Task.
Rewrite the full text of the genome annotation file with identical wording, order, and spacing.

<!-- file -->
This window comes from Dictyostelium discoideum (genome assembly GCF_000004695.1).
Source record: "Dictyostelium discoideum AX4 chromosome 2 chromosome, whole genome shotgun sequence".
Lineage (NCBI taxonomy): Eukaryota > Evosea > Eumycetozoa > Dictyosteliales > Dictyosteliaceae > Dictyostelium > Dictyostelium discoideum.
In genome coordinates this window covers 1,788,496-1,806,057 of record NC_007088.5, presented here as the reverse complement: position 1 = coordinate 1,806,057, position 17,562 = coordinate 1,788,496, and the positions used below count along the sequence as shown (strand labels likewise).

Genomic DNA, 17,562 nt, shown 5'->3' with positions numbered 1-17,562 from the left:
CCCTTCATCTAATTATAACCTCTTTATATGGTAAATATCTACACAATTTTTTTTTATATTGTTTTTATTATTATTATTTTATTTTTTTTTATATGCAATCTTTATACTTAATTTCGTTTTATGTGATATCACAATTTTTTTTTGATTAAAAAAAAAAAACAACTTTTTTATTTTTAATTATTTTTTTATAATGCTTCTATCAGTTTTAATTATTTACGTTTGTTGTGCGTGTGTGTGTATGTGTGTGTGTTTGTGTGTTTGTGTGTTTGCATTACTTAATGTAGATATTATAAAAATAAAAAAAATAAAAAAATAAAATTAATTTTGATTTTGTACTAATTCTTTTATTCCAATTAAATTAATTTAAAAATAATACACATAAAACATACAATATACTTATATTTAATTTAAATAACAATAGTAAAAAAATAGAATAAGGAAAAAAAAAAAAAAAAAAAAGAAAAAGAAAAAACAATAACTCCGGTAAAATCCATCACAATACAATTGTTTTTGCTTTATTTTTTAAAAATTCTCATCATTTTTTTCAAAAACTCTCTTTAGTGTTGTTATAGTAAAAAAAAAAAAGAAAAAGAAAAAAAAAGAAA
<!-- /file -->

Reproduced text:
This window comes from Dictyostelium discoideum (genome assembly GCF_000004695.1).
Source record: "Dictyostelium discoideum AX4 chromosome 2 chromosome, whole genome shotgun sequence".
Lineage (NCBI taxonomy): Eukaryota > Evosea > Eumycetozoa > Dictyosteliales > Dictyosteliaceae > Dictyostelium > Dictyostelium discoideum.
In genome coordinates this window covers 1,788,496-1,806,057 of record NC_007088.5, presented here as the reverse complement: position 1 = coordinate 1,806,057, position 17,562 = coordinate 1,788,496, and the positions used below count along the sequence as shown (strand labels likewise).

Genomic DNA, 17,562 nt, shown 5'->3' with positions numbered 1-17,562 from the left:
CCCTTCATCTAATTATAACCTCTTTATATGGTAAATATCTACACAATTTTTTTTTATATTGTTTTTATTATTATTATTTTATTTTTTTTTATATGCAATCTTTATACTTAATTTCGTTTTATGTGATATCACAATTTTTTTTTGATTAAAAAAAAAAAACAACTTTTTTATTTTTAATTATTTTTTTATAATGCTTCTATCAGTTTTAATTATTTACGTTTGTTGTGCGTGTGTGTGTATGTGTGTGTGTTTGTGTGTTTGTGTGTTTGCATTACTTAATGTAGATATTATAAAAATAAAAAAAATAAAAAAATAAAATTAATTTTGATTTTGTACTAATTCTTTTATTCCAATTAAATTAATTTAAAAATAATACACATAAAACATACAATATACTTATATTTAATTTAAATAACAATAGTAAAAAAATAGAATAAGGAAAAAAAAAAAAAAAAAAAAGAAAAAGAAAAAACAATAACTCCGGTAAAATCCATCACAATACAATTGTTTTTGCTTTATTTTTTAAAAATTCTCATCATTTTTTTCAAAAACTCTCTTTAGTGTTGTTATAGTAAAAAAAAAAAAGAAAAAGAAAAAAAAAGAAA